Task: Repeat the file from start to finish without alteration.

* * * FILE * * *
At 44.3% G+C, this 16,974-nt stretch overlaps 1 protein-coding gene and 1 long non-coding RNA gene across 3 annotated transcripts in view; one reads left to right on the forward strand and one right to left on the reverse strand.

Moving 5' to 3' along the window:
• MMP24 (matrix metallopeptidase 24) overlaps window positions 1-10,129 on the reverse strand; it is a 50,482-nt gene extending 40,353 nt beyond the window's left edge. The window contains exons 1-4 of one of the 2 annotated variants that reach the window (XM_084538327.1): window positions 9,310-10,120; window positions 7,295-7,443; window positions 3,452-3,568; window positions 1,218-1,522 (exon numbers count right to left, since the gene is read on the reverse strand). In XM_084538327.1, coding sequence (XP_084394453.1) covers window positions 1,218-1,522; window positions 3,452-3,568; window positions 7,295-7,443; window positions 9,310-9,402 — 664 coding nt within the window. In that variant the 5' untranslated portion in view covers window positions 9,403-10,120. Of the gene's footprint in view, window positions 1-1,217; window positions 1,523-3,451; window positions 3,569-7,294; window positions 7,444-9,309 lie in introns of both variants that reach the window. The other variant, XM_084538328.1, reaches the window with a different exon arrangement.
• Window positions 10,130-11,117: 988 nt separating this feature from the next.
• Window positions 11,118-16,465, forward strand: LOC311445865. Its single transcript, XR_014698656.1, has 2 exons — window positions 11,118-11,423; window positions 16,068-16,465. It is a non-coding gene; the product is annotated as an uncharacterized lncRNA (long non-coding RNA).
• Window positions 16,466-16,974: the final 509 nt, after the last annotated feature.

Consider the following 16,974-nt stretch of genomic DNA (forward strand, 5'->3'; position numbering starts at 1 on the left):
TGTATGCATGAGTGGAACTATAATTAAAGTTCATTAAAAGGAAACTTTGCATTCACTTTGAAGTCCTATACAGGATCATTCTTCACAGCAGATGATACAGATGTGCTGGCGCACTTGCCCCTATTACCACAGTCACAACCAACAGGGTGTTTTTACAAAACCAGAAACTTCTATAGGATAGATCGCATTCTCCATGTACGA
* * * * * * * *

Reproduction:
At 44.3% G+C, this 16,974-nt stretch overlaps 1 protein-coding gene and 1 long non-coding RNA gene across 3 annotated transcripts in view; one reads left to right on the forward strand and one right to left on the reverse strand.

Moving 5' to 3' along the window:
• MMP24 (matrix metallopeptidase 24) overlaps window positions 1-10,129 on the reverse strand; it is a 50,482-nt gene extending 40,353 nt beyond the window's left edge. The window contains exons 1-4 of one of the 2 annotated variants that reach the window (XM_084538327.1): window positions 9,310-10,120; window positions 7,295-7,443; window positions 3,452-3,568; window positions 1,218-1,522 (exon numbers count right to left, since the gene is read on the reverse strand). In XM_084538327.1, coding sequence (XP_084394453.1) covers window positions 1,218-1,522; window positions 3,452-3,568; window positions 7,295-7,443; window positions 9,310-9,402 — 664 coding nt within the window. In that variant the 5' untranslated portion in view covers window positions 9,403-10,120. Of the gene's footprint in view, window positions 1-1,217; window positions 1,523-3,451; window positions 3,569-7,294; window positions 7,444-9,309 lie in introns of both variants that reach the window. The other variant, XM_084538328.1, reaches the window with a different exon arrangement.
• Window positions 10,130-11,117: 988 nt separating this feature from the next.
• Window positions 11,118-16,465, forward strand: LOC311445865. Its single transcript, XR_014698656.1, has 2 exons — window positions 11,118-11,423; window positions 16,068-16,465. It is a non-coding gene; the product is annotated as an uncharacterized lncRNA (long non-coding RNA).
• Window positions 16,466-16,974: the final 509 nt, after the last annotated feature.

Consider the following 16,974-nt stretch of genomic DNA (forward strand, 5'->3'; position numbering starts at 1 on the left):
TGTATGCATGAGTGGAACTATAATTAAAGTTCATTAAAAGGAAACTTTGCATTCACTTTGAAGTCCTATACAGGATCATTCTTCACAGCAGATGATACAGATGTGCTGGCGCACTTGCCCCTATTACCACAGTCACAACCAACAGGGTGTTTTTACAAAACCAGAAACTTCTATAGGATAGATCGCATTCTCCATGTACGA